In the office, I actually found two JEM members, the ARENA President Carlos Ernesto Olmedo Figueroa, and the Partido Democratico Cristiano (PDC) representative Oliverio René Lopez. The PDC was formed as a “center” party in the 1980’s, in the hope of identifying a political force that could calm the war-ravaged country. It was led by José Napolean Duarte, who held the Presidency. There was no center to hold, however, and the party has slid into decline. It failed to receive 3% of the vote in 2004, and is only a party in 2006 because the Assembly passed a special law to allow it to survive, as it did with the PCN. The JEM members greeted me warmly, heard me out as to our role during the elections, accepted the mission and offered their support for our presence. I met the local police official of the Policia Nacional Civil (PNC), who also was friendly and offered his support. Our mission receives credentials from the national governing board of the elections, the Tribunal Supremo Electoral (TSE), and after so many missions, the election officials accept our presence, with varying degrees of grace.
After a couple of hours in Jutiapa, it was back to Ilabasco, where I overpaid the taxi driver and caught a bus to San Salvador, crumpled in a standing position in the crush of bodies. I had been worried about traveling from San Salvador on the 1st and 2nd of March, because CAFTA, or the TLC (Tratado Libre Comercio, as it known in Central America) went into effect on March 1, and riots and road blockages had been threatened. They did not materialize, and the roads were open. CAFTA was not a campaign issue, because it was a done deal, and there was no political traction as it went into effect.
Even before CAFTA, El Salvador was completely dominated economically by the United States. For example, the profitable national electric company was privatized, and rates soared as service declined. The telecommunications companies have been sold to Spanish multinationals. The ports have been sold. The sole refinery of the country was sold to ESSO, Texaco, and Shell. The Central Reserve Bank of El Salvador is in Washington, DC. The currency of El Salvador became “dollarized” in 2003, which was necessary for the banks to control the exchange rate due to the huge debt in dollars. Dollars are imported by the banks at 6% cost to the bank, and lent in El Salvador at 25%.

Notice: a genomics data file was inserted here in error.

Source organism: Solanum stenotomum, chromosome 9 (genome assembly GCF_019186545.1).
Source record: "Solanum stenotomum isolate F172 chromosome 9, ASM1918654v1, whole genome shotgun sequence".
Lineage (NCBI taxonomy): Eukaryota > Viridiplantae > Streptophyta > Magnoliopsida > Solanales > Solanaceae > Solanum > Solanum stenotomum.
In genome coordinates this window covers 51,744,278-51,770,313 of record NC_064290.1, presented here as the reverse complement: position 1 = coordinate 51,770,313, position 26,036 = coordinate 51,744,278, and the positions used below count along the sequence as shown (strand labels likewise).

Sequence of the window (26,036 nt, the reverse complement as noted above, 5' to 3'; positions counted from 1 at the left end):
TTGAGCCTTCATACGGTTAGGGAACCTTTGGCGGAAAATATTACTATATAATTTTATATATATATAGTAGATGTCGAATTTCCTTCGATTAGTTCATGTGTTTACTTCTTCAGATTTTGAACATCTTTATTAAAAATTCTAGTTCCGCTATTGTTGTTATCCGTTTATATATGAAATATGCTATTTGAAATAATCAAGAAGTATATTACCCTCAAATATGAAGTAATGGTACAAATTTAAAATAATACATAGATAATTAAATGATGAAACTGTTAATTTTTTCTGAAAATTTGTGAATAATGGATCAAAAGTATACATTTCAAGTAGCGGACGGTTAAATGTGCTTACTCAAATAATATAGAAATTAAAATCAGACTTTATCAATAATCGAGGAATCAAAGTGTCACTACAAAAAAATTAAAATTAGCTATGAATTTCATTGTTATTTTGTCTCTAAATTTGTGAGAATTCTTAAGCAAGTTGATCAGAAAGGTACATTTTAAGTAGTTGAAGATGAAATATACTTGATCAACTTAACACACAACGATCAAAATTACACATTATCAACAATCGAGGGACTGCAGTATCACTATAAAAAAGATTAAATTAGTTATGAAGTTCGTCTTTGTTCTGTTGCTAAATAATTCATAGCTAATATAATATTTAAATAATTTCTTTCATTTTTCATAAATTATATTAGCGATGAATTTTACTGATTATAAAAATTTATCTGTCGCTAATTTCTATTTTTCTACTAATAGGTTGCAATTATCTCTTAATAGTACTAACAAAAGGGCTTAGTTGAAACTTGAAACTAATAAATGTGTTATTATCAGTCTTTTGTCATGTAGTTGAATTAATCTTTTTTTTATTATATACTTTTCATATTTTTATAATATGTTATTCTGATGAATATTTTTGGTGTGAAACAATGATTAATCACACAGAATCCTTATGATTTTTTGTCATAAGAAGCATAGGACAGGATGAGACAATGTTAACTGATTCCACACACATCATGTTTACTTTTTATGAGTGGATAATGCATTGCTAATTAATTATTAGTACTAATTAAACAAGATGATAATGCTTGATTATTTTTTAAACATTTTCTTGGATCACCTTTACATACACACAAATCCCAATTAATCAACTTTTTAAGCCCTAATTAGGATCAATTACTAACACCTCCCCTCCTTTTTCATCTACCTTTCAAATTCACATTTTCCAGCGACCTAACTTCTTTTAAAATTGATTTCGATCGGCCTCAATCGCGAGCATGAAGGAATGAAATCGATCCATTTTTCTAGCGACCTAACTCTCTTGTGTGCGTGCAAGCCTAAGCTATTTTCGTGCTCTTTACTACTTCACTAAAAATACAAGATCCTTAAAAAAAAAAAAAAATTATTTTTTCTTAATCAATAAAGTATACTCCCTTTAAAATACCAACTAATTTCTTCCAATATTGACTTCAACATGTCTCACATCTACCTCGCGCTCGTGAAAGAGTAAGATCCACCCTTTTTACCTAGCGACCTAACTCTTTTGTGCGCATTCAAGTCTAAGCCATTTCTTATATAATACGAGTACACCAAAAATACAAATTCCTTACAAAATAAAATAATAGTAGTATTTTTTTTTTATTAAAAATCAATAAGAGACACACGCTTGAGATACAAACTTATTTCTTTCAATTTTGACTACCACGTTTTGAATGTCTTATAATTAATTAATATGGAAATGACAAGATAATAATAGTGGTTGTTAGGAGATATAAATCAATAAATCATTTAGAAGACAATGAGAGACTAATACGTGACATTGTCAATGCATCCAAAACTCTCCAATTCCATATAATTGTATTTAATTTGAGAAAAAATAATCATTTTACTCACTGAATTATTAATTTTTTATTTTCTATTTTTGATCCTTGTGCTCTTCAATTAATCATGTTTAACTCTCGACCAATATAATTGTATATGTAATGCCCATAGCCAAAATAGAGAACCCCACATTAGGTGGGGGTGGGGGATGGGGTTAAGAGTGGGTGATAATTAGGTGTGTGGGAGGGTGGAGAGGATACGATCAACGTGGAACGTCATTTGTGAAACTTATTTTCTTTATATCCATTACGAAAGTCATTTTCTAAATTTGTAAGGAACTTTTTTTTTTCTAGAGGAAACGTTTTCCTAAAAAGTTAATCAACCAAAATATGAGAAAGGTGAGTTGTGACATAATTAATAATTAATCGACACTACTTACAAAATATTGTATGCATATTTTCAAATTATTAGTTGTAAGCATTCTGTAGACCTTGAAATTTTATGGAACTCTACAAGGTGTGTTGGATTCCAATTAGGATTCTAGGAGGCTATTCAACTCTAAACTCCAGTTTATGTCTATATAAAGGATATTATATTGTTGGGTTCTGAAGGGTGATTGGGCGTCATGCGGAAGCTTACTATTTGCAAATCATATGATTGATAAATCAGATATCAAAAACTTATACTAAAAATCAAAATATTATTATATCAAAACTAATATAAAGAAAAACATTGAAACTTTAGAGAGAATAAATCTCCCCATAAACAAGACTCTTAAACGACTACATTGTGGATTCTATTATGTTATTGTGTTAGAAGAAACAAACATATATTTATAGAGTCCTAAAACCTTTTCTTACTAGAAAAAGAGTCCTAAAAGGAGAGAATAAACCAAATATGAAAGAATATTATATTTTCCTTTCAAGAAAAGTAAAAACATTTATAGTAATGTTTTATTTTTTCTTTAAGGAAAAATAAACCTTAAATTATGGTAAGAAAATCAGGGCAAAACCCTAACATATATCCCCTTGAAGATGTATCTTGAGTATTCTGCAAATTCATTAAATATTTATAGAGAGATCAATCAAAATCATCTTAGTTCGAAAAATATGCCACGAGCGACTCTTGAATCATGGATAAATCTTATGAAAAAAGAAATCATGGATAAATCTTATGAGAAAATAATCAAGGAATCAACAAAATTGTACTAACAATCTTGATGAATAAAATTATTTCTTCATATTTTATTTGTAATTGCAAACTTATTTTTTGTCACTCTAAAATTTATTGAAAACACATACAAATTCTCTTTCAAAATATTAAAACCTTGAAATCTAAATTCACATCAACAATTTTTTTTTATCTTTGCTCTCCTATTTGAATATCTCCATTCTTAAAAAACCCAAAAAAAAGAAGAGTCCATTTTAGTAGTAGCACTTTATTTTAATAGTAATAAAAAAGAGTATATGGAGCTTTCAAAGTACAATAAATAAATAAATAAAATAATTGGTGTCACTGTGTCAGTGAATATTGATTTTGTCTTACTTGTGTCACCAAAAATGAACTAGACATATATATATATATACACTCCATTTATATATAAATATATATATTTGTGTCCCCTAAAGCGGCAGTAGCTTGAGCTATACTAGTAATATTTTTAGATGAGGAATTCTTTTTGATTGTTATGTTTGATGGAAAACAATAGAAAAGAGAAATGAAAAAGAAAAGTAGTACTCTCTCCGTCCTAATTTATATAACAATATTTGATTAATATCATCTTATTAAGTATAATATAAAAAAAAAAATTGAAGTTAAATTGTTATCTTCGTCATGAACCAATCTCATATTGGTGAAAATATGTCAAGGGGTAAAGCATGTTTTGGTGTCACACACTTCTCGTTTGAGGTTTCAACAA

CAFTA codifies the exploitation. It is not just an economic treaty, but is also a political instrument with great reach. It is constructed to protect corporate interests related to the national security of the United States. Under CAFTA, Central American governments support the war in Iraq, and El Salvador actually has troops in Iraq, unique to Latin America. El Salvador is totally obedient to the United States, and CAFTA is an instrument of annexation that determines public policies and violates the Salvadoran constitution. As Raul Moreno, Professor of Economics at the University of El Salvador, and a leader in Sinti Techan, the Citizen Network on Commerce and Investment, stated, “The liver of CAFTA is investments it has no heart. There is no regulation on foreign investment. Under it, investment is all, debt investment, maquila investment, public service exploitation, food, gas, healthcare, investment beyond regulation, and there are mechanisms to guarantee profits.”
In short, El Salvador is a broken country. Murder rates are the highest in the hemisphere, poverty is institutionalized, the environment is degraded badly, the political climate is polarized, the economy is predatory in its avarice, and the average person is trying to get out. I heard the phrase “ungovernable” many times. This is the backdrop before which the 2006 elections were held in El Salvador.
Election day in Jutiapa brought a grand influx of people to the small town. Soon after the 7:30 AM opening of the polls, there were hundreds of people in the small school that was being used as the Center of Voting. Long lines snaked through the uneven grounds leading to the eleven tables where the Juntas Receptoras de Votos checked people’s identification, handed out the paper ballots containing the symbols of the six parties, which were deposited in the cardboard “urnas” after the voter crossed out with a crayon his party of choice. The voting was heavy throughout the hot bright day.
One troubling aspect of the elections in Jutiapa was the presence of armed and uniformed military soldiers in the Center of Voting. The military were ordered to the streets by President Tony Saca. He stated the PNC needed reinforcement for security reasons, which was pure nonsense in Jutiapa. When I asked the soldiers if they thought it was really necessary for them to be in the voting center, they said, simply “yes”. They stated they were colloborating with the police, another troubling trend for the already militarized police department. There were military also in the streets of Ilobasco, where our observer team observed the ARENA system of delivering up to 15,000 lunches to voters they had transported to the polls on election day. (ARENA won big in Ilobasco the way to the voter is through the stomach.) The military presence at the polls was an echo of the vicious years of the civil war.